Peter Drucker, a leader in the development of management education said, “Do first things first, and second things not at all.” In essence, in your business, avoid time-consuming activities that produce little results. Instead, focus on actions that propel you forward and that provide tangible outcomes. “First things” are really about prioritizing.
This is sound management advice, but when you’re a startup, how do you determine those first things when everything seems to matter? At such an early stage, you’re a volatile, uncertain force. Figuring out where to begin can be paralyzing. It doesn’t have to be, however. By keeping “first things first” top of mind, here’s what we did at Notion that pushed our hardware startup forward.
Don’t drown in your long-term vision.
As a general piece of advice for any startup, hardware or otherwise, it’s important to not be overwhelmed by the big picture. Perhaps your vision is to be the #1 on-demand delivery service in the world, or to be the first brand people think about when they crave a coffee. For us, it’s to shift mindsets from home security to home awareness.
Having big goals like these are critical, and using them as a foundation for decision making is important, but don’t allow your long-term vision to overwhelm and deflate your momentum.
Your first thing is intangible.
Our first thing was born out of necessity and useful for anyone thinking about starting a company. Determine whether or not there is a market and a need for your product. This advice weaves it way through so many articles online, and it’s no different for building hardware.
At the time when Notion was just a concept, both myself and our technical co-founder, Ryan, were employees at local companies. We knew in high school that we wanted to eventually build our own company. Before jumping ship, however, we needed to know that Notion had legs. We conducted research and interviews with actual customers. We looked at the competitive landscape. We studied products on Kickstarter and knew that our market timing couldn’t be better.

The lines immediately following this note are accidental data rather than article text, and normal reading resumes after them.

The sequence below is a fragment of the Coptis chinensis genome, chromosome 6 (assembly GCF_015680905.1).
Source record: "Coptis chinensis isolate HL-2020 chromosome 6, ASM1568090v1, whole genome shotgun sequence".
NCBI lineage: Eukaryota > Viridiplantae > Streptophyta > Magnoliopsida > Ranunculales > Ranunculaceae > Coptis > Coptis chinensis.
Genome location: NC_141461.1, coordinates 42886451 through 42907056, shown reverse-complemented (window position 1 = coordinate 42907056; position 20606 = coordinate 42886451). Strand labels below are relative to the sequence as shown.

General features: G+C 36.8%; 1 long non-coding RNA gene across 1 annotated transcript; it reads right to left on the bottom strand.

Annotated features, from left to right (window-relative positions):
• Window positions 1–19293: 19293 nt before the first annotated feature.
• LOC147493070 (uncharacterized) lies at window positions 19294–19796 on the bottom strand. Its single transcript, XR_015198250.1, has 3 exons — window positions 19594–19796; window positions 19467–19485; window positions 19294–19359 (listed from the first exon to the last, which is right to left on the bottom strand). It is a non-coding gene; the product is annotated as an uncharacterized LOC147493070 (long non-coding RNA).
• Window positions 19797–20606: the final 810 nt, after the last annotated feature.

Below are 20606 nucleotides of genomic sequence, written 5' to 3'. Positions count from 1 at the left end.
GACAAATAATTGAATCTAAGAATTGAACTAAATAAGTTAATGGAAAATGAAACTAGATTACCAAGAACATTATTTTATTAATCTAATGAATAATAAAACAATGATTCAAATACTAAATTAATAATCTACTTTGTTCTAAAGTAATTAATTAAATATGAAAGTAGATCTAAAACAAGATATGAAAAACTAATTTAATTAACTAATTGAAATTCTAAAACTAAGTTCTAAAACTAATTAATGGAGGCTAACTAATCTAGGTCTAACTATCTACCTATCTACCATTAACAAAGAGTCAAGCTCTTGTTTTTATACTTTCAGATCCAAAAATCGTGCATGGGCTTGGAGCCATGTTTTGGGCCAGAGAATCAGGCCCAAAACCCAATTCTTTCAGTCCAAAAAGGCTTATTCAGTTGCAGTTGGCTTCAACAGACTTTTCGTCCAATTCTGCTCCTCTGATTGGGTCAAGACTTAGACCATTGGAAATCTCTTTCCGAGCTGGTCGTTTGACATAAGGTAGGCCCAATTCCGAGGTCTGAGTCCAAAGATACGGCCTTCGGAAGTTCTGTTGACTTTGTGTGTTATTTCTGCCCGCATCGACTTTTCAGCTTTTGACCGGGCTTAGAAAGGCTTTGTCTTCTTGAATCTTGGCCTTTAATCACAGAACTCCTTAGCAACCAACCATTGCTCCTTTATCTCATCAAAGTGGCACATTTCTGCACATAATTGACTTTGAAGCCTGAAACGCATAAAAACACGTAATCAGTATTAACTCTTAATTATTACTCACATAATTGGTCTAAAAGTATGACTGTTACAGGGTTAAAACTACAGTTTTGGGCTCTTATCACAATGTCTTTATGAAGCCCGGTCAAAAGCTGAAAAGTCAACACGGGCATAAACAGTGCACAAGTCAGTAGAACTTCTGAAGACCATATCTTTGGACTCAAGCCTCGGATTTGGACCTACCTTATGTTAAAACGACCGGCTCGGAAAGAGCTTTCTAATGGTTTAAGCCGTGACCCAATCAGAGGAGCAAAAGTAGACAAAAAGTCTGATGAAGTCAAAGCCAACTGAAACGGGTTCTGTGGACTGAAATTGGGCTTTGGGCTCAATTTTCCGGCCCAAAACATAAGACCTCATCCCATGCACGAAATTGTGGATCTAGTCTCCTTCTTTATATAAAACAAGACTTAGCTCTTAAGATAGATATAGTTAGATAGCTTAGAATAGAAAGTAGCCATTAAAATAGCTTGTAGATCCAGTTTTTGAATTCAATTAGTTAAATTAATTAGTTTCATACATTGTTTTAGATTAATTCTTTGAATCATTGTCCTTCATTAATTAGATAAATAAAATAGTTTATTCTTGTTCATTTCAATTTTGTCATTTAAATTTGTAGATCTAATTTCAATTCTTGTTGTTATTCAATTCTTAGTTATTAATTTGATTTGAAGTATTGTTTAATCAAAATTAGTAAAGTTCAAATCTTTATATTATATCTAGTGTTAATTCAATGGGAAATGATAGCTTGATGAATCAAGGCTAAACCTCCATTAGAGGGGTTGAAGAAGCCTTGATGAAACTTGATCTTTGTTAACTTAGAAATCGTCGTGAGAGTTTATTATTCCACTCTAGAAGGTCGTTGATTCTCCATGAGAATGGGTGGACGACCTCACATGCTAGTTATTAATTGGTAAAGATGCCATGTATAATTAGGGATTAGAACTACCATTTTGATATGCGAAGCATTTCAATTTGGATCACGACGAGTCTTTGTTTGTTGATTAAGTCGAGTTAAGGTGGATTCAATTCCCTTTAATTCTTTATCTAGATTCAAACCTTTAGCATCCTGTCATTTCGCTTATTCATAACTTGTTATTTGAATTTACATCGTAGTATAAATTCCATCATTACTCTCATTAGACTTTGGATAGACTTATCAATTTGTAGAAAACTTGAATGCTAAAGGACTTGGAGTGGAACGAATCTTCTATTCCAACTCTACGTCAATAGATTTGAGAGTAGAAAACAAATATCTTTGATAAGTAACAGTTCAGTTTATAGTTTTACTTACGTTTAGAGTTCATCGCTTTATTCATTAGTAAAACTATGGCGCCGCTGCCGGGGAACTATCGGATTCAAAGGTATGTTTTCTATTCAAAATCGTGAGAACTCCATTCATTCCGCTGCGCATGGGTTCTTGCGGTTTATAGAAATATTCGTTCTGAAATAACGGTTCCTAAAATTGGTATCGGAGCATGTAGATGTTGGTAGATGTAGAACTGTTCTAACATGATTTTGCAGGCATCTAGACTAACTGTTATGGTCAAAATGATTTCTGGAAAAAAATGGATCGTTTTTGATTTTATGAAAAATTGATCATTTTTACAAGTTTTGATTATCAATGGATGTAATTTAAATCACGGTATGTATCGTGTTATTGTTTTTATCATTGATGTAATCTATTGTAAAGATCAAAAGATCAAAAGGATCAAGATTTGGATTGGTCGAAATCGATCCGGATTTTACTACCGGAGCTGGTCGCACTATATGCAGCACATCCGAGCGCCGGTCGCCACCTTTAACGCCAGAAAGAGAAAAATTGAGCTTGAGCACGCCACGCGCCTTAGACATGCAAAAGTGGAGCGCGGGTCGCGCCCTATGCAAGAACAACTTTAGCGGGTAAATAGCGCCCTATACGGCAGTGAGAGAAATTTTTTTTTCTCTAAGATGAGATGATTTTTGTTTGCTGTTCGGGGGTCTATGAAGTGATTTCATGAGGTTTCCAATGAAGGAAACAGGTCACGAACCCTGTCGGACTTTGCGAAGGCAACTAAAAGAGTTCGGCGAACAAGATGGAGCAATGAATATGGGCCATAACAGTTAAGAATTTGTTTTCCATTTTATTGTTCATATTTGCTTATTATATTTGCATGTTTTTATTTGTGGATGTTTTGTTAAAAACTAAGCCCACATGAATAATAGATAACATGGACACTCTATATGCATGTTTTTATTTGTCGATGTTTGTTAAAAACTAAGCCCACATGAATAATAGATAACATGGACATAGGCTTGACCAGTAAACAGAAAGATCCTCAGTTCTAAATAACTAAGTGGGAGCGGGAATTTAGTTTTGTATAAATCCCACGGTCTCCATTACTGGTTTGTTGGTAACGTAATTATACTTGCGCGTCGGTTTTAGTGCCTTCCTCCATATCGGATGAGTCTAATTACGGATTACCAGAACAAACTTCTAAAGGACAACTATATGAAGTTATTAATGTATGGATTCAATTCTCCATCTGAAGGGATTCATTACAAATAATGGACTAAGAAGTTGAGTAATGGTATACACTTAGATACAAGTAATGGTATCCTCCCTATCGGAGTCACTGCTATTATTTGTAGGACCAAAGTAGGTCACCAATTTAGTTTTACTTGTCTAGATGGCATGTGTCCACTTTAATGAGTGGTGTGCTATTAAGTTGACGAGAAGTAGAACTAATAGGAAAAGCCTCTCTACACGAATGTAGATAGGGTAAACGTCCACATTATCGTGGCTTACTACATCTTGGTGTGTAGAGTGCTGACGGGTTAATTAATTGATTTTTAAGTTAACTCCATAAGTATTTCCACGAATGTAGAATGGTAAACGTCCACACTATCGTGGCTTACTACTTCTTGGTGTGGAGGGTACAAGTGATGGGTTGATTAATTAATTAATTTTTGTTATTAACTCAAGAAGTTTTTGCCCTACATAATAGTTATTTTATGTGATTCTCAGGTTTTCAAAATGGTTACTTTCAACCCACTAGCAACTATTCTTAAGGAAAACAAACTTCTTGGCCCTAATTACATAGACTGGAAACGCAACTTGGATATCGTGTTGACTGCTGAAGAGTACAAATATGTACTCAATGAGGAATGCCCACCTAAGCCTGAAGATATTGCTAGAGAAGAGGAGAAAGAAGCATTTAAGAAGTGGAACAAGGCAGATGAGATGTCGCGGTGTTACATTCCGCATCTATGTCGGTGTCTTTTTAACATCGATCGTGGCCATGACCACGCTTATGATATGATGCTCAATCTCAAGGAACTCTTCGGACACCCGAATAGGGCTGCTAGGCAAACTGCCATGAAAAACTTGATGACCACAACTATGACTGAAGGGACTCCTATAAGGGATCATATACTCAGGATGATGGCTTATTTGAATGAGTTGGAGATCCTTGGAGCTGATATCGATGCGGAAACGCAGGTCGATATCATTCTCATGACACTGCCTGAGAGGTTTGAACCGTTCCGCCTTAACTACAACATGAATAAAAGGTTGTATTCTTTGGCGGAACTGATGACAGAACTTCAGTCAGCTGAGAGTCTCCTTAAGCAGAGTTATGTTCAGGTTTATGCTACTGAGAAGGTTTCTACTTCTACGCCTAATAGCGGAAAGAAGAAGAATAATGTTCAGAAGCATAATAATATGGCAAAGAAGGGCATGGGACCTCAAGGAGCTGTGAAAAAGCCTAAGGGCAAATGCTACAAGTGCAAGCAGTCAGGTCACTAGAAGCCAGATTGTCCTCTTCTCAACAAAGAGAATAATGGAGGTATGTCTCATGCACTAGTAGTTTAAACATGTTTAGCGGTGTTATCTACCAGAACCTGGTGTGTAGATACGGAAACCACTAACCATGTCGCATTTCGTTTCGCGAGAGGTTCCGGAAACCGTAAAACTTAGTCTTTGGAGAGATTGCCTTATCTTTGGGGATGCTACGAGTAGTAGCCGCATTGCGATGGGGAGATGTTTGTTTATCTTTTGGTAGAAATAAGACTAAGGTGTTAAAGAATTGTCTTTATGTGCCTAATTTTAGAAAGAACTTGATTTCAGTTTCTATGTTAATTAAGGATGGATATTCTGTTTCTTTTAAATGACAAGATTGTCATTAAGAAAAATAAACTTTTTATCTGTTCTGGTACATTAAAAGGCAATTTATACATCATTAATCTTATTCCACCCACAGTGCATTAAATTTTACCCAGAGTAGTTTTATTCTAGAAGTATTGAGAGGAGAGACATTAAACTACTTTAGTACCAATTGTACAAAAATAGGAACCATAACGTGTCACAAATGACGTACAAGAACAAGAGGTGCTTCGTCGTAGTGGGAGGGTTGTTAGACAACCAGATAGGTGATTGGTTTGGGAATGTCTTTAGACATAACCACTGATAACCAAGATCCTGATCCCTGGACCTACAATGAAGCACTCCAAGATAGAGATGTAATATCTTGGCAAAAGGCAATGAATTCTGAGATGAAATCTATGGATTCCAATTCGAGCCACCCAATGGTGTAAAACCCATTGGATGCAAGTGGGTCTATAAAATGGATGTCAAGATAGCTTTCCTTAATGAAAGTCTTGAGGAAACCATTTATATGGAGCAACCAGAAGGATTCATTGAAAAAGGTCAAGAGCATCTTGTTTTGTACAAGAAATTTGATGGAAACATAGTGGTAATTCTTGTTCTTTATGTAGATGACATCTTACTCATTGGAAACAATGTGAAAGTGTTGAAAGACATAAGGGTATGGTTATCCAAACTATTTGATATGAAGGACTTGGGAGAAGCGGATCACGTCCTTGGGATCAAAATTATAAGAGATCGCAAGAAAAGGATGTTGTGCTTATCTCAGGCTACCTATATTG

To build or not to build.
Once you’ve validated your market, for hardware startups, you’ll need to make the decision about building a physical prototype. In essence, this was our next “first thing.” When speaking with the tech community and industry experts, they all wanted to see something. For us, it was a necessity to build. It didn’t need to be beautiful. It was big and clunky but functional. Investors don’t care how pretty your product is initially, they just want to see that it works.
By developing a prototype, you’ll prove to yourselves (before leaving your jobs) that you can deliver on a concept, you understand the associated costs, and whether or not your team is capable of doing what you said you could.
When identifying “first things,” be brutally honest about the impact of each decision. Ask, “If I do X, will it get me closer to Y?” For us, building a prototype opened so many doors. It was the reason we got into Techstars, how we attracted our first employees, raised pre-seed and seed rounds, and excelled at our Kickstarter campaign.